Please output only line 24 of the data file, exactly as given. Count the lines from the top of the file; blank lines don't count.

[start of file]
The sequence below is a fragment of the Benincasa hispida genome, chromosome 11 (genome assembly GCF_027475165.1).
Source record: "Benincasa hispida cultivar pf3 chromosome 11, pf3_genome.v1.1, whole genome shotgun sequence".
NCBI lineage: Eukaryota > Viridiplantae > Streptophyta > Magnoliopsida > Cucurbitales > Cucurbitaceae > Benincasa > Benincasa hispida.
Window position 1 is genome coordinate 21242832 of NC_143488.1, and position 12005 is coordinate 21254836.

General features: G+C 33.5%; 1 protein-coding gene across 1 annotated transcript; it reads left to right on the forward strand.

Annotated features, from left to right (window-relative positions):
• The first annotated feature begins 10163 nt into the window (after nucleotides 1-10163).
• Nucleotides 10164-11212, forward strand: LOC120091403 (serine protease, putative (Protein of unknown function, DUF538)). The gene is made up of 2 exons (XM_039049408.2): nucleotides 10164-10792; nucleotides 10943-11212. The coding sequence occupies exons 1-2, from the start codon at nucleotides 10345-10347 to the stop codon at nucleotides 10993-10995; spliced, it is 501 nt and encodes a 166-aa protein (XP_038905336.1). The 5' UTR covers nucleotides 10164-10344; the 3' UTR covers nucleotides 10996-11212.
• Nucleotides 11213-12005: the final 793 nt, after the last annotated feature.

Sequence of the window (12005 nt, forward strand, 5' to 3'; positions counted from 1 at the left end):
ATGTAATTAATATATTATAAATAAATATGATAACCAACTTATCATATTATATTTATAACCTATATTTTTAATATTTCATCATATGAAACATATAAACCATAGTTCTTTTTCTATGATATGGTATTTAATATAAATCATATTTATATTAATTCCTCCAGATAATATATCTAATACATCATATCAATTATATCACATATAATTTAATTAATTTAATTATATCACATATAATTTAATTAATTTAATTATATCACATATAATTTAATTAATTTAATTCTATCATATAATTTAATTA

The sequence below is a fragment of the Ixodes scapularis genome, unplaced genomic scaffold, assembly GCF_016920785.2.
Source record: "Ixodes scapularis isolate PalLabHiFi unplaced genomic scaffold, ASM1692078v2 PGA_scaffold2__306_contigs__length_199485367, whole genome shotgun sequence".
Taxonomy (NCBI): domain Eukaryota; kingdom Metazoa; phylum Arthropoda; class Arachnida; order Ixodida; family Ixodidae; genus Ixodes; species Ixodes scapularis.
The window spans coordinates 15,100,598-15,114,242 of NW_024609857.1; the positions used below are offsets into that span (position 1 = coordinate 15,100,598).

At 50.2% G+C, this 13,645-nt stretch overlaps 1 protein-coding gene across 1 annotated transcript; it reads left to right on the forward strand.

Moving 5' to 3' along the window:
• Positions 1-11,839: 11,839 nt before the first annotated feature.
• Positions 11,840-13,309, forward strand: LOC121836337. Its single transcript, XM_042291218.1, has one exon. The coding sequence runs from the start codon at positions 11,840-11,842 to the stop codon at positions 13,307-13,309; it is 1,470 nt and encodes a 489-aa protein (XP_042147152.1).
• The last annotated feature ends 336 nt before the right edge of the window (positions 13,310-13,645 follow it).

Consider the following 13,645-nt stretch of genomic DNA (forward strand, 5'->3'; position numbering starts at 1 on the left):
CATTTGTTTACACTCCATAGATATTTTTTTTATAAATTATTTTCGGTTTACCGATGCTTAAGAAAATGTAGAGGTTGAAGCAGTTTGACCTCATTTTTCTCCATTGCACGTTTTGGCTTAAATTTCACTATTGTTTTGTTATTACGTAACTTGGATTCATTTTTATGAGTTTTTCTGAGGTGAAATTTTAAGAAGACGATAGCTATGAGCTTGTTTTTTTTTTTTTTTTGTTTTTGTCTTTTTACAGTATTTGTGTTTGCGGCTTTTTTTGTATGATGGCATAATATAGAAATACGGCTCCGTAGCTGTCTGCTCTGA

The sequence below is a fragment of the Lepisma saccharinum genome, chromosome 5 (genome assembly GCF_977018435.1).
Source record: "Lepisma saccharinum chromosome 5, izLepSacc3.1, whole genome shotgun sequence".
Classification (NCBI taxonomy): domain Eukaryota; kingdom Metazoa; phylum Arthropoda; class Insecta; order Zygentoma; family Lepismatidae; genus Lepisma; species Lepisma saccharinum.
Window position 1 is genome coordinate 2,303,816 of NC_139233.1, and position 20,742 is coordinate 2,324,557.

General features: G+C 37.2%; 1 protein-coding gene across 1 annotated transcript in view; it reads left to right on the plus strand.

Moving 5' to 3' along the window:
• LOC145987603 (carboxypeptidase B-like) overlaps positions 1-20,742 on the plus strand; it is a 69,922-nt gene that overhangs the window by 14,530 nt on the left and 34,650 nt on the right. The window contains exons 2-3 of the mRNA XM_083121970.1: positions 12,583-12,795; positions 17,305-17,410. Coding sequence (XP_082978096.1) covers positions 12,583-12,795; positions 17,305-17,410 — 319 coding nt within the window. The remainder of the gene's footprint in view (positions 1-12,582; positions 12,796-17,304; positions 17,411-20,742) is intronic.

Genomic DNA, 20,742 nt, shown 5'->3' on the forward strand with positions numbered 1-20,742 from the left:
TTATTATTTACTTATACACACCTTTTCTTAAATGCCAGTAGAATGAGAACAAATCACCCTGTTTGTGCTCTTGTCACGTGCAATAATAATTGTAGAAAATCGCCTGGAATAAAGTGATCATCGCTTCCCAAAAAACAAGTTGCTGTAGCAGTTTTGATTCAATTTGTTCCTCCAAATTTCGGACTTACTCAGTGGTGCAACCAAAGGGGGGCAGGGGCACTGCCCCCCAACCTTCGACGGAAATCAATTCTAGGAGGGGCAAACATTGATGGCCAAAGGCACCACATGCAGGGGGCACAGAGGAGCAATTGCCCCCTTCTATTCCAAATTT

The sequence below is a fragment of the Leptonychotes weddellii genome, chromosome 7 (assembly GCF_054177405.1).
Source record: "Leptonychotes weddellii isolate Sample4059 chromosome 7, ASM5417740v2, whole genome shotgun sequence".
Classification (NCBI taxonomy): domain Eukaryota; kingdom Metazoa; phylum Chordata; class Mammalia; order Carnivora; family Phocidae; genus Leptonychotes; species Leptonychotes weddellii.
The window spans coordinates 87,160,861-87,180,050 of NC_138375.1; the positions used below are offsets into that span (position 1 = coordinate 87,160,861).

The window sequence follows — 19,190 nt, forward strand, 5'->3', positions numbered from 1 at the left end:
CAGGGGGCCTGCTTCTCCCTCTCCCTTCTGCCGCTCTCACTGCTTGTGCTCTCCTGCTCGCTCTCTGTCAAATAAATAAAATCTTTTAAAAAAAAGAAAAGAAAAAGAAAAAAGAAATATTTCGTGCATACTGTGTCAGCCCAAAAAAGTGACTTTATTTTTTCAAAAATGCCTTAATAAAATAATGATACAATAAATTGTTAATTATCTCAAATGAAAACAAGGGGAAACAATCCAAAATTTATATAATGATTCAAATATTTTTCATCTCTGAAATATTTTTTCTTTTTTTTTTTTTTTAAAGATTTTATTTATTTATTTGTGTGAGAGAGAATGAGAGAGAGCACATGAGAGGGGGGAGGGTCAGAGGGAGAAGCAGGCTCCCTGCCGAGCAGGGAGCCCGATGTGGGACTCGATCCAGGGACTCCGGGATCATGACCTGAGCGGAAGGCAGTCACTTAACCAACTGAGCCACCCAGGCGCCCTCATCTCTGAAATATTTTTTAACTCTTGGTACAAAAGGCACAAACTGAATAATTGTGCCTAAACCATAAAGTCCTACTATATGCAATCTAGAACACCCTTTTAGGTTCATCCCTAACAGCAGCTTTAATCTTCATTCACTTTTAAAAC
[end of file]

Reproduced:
Source record: "Lepisma saccharinum chromosome 5, izLepSacc3.1, whole genome shotgun sequence".